The bird's mouth was open in an eternal shriek. He read the inscription at the top of the insignia: Beware the fury of the Rihannsu! The boy felt a strange stirring in his soul. It was as though the eagle was calling him, urging him to join his father's people. He and his father were the only Romulans who resided permanently on Nua Breizh. Though they were accepted without reservation, there still were times when it was hard to be different.
Tristan slipped the tunic over his head. The material was coarse and rough; it was the garment of a warrior. At the bottom of the box was a dagger. On its hilt was the same bird-of-prey. He examined himself in his mother's floor-length mirror. The uniform was naturally much too large for the lad. But he would grow into it someday. Yes, the time would come when his shoulders would be as wide and strong as his father's.
He gritted his teeth. His green eyes flashed. "Beware the fury of the Rihannsu!" he growled at his reflection. And then the door in the mirror slowly opened. He started.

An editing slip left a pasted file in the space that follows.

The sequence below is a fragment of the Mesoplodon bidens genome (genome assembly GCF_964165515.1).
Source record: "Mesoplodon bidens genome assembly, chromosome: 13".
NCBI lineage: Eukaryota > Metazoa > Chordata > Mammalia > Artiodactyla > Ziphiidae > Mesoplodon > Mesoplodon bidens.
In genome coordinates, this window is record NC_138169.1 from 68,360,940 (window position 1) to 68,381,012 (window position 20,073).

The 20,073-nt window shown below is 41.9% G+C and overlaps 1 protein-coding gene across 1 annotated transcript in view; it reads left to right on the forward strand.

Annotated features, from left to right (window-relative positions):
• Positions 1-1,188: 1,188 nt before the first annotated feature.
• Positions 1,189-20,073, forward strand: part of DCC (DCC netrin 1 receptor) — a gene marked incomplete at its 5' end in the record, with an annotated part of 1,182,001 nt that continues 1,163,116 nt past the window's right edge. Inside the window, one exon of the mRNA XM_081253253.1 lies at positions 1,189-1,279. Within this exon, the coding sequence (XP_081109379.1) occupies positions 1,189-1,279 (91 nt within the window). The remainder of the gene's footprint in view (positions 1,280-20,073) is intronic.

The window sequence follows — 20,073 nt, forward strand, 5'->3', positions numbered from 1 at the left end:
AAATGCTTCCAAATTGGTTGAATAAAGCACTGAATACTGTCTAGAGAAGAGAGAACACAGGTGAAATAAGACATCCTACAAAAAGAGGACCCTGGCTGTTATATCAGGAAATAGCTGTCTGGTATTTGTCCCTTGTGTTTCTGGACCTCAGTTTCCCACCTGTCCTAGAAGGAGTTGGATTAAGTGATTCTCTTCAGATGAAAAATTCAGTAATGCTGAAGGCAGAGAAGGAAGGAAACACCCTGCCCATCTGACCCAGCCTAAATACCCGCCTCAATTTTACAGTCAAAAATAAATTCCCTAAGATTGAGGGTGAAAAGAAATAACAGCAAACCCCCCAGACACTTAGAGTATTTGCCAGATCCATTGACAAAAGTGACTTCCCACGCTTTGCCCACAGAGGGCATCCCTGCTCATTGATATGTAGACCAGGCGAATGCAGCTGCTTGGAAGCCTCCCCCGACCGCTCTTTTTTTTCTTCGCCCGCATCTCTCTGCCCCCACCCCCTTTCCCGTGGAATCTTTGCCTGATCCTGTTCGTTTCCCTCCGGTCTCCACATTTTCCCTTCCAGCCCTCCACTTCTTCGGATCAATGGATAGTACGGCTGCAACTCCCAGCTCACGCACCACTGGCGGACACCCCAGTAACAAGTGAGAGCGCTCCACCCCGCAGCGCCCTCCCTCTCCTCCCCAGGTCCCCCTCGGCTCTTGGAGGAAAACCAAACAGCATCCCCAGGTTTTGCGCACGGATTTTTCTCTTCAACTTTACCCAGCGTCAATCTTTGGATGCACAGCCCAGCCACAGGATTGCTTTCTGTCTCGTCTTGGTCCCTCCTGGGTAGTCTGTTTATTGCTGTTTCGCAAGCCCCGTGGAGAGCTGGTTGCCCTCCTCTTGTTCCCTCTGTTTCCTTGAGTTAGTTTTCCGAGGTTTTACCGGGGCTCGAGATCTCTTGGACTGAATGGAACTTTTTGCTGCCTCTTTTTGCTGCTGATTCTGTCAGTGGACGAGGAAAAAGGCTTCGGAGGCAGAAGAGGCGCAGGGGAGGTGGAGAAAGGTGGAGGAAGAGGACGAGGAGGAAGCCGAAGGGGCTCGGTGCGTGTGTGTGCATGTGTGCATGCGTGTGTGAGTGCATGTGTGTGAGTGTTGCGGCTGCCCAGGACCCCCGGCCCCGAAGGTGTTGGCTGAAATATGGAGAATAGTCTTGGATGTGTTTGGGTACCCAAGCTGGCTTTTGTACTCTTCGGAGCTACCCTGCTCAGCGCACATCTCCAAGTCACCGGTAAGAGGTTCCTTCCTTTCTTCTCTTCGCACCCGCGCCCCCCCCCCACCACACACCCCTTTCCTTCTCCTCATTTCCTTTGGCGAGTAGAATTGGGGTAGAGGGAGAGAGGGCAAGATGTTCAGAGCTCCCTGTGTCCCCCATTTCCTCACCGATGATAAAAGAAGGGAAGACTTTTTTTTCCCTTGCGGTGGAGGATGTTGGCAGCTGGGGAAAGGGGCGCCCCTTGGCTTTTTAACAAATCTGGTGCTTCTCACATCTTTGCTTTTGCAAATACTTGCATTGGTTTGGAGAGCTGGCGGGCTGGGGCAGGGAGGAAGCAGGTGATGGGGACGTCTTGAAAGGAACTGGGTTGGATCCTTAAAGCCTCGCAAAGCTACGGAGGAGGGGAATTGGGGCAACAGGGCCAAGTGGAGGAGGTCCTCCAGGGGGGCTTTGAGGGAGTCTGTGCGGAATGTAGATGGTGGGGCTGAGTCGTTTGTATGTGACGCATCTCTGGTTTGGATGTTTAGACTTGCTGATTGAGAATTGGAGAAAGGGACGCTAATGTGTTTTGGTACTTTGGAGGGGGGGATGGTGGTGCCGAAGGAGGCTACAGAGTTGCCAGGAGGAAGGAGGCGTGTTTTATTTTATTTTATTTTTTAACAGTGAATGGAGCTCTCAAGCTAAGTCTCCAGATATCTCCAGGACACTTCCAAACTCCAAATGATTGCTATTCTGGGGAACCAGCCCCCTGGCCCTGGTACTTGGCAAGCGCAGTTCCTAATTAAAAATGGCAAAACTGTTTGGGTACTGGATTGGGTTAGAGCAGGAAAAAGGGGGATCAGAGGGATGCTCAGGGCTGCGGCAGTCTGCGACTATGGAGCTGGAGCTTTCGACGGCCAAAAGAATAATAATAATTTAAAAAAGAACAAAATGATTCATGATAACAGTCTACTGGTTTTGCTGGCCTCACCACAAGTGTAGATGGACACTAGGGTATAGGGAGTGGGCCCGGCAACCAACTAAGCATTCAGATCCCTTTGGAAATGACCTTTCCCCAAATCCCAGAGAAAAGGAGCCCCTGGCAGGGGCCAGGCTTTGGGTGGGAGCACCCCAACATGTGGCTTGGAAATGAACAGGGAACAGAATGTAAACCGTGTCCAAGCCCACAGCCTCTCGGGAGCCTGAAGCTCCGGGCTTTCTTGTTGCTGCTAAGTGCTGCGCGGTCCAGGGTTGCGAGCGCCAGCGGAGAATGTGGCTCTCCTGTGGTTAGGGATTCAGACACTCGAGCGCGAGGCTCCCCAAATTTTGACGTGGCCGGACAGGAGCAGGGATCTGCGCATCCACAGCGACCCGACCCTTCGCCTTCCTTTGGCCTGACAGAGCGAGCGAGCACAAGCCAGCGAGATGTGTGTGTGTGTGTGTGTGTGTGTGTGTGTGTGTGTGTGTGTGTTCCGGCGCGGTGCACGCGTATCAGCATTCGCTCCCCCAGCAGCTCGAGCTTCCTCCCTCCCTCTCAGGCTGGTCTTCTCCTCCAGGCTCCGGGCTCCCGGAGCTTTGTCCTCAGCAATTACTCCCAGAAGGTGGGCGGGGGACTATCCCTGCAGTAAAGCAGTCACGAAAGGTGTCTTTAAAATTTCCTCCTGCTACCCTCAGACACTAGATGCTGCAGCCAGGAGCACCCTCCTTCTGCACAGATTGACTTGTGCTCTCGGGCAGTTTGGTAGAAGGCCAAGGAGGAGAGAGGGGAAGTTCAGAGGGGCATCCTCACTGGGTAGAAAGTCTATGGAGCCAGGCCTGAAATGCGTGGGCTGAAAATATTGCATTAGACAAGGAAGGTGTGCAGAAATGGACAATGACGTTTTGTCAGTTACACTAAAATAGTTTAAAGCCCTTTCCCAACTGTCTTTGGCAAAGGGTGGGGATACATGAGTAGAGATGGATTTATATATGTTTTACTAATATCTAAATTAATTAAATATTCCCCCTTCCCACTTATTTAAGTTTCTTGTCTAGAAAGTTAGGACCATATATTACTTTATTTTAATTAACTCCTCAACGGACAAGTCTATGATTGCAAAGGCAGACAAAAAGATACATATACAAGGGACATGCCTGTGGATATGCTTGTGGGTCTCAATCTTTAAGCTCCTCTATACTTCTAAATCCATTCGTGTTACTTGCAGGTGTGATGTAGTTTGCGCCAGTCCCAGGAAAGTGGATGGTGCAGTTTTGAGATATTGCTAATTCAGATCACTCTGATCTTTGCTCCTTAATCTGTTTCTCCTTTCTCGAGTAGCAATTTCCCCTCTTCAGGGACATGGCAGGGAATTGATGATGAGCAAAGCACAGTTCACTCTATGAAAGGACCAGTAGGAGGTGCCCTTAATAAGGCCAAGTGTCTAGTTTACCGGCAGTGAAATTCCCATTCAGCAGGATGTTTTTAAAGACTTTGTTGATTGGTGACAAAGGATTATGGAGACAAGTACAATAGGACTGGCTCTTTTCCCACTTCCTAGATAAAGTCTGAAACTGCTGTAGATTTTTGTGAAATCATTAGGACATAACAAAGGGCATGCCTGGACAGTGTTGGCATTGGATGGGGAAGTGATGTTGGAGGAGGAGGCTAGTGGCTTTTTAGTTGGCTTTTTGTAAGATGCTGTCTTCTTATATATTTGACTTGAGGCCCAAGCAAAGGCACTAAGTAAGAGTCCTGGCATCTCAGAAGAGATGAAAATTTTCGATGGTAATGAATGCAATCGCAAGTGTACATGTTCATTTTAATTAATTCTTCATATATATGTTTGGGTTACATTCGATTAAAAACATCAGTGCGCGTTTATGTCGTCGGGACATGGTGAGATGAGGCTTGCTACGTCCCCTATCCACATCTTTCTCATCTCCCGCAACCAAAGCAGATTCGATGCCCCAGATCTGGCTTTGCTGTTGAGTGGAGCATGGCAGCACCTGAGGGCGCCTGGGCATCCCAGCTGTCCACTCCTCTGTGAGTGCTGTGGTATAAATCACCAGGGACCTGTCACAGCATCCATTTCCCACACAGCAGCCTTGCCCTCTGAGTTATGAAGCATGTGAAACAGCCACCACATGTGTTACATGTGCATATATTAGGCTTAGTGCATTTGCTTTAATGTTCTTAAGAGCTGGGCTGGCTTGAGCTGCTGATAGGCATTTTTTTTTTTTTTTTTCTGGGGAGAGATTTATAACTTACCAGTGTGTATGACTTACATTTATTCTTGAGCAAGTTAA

"Tristan," the man gently chided, "You didn't ask to take out my things."
The child swallowed. "Forgive me, father. It's just that…well I wanted to see it again."
"Wanting to do something is not a justification for disobedience," he reminded his son firmly.
Tristan bit his lip. "Yes, sir. I will do better," he promised.
"See that you do. Now put it away," he commanded.
The Romulan sat on the bed while his son reverently folded the clothing. "So," he said, "you wish to join the Star Navy, do you?"
"Oh, yes, father!" he exclaimed eagerly.
For the first time, his father smiled. "You aren't old enough yet, so you have plenty of time to make that decision."
"But I already have," Tristan insisted, "I want to be a war hero, just like you."
Bochra considered his son's words. "Not all glory is found on the battlefield, Tristan. Do not wish for war. It appears exciting and glorious when it begins. But by the time it is over, no one remembers what it was all about anymore."
Tristan had never heard his father speak in this manner before, and as a result he was puzzled. "But you and mother went to war," he pointed out, careful to keep his tone respectful.